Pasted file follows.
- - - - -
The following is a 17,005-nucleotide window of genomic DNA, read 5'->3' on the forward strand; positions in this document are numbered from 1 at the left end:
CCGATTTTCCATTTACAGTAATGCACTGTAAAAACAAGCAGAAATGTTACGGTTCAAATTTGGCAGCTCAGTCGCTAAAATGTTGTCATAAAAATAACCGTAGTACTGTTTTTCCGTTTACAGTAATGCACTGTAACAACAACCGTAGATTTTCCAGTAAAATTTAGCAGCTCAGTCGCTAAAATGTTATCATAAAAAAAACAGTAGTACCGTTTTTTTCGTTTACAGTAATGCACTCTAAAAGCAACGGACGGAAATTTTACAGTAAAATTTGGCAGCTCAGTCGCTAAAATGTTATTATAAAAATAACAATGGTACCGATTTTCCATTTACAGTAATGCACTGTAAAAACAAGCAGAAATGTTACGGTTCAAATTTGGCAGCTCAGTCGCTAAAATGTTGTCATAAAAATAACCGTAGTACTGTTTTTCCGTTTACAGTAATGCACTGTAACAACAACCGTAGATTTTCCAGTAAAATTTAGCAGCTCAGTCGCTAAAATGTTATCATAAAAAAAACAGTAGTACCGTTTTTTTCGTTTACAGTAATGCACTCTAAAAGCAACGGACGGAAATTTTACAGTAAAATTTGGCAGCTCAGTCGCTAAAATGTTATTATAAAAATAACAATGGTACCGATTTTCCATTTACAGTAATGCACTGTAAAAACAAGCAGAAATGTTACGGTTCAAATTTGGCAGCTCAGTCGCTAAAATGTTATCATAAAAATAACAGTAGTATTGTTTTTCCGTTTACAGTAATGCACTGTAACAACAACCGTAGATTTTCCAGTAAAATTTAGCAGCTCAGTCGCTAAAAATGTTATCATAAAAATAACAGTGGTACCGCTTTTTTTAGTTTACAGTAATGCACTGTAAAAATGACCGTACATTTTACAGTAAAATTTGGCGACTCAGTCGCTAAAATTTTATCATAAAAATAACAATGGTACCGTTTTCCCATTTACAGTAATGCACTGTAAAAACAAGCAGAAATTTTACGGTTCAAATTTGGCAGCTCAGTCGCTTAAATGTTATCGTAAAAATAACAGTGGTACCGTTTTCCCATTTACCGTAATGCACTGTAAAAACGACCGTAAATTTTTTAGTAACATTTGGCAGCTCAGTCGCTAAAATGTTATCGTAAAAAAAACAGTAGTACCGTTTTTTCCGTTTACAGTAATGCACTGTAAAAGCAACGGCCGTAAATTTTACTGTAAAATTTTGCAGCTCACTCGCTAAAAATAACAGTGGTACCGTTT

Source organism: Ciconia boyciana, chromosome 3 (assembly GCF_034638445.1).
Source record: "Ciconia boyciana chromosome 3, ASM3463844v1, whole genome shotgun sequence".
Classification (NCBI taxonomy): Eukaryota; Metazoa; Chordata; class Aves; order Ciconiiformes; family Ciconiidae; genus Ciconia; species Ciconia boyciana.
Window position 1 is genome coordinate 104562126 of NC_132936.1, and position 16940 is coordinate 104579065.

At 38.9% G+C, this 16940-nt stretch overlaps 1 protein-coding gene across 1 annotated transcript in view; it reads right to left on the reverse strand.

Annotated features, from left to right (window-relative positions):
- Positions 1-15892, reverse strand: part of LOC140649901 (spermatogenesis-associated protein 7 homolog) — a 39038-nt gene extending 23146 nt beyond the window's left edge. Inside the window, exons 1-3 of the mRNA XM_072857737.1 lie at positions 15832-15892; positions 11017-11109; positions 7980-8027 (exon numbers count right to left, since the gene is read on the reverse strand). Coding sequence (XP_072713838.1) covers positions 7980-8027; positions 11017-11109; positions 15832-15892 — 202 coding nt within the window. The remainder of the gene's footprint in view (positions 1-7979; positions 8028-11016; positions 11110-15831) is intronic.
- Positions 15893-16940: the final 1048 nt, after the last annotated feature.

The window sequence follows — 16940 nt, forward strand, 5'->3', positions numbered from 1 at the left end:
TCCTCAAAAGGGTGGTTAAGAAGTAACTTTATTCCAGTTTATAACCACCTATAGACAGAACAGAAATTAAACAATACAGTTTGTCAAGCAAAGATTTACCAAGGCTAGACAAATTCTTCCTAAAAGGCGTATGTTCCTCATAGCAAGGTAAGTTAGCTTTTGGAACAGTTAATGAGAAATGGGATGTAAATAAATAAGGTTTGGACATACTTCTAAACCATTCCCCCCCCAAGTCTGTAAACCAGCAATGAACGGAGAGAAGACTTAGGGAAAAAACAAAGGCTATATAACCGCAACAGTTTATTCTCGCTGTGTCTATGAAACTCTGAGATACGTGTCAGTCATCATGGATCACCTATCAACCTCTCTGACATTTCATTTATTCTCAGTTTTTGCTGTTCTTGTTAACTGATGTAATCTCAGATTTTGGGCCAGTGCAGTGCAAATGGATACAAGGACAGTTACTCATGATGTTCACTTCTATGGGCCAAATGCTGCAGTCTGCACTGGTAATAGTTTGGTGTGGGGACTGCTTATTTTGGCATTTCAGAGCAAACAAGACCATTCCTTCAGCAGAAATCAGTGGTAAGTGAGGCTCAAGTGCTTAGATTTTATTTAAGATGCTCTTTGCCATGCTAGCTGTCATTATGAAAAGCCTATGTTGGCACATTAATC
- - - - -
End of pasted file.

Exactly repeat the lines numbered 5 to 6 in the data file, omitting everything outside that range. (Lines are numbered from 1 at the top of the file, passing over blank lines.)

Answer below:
Classification (NCBI taxonomy): Eukaryota; Metazoa; Chordata; class Aves; order Ciconiiformes; family Ciconiidae; genus Ciconia; species Ciconia boyciana.
Window position 1 is genome coordinate 104562126 of NC_132936.1, and position 16940 is coordinate 104579065.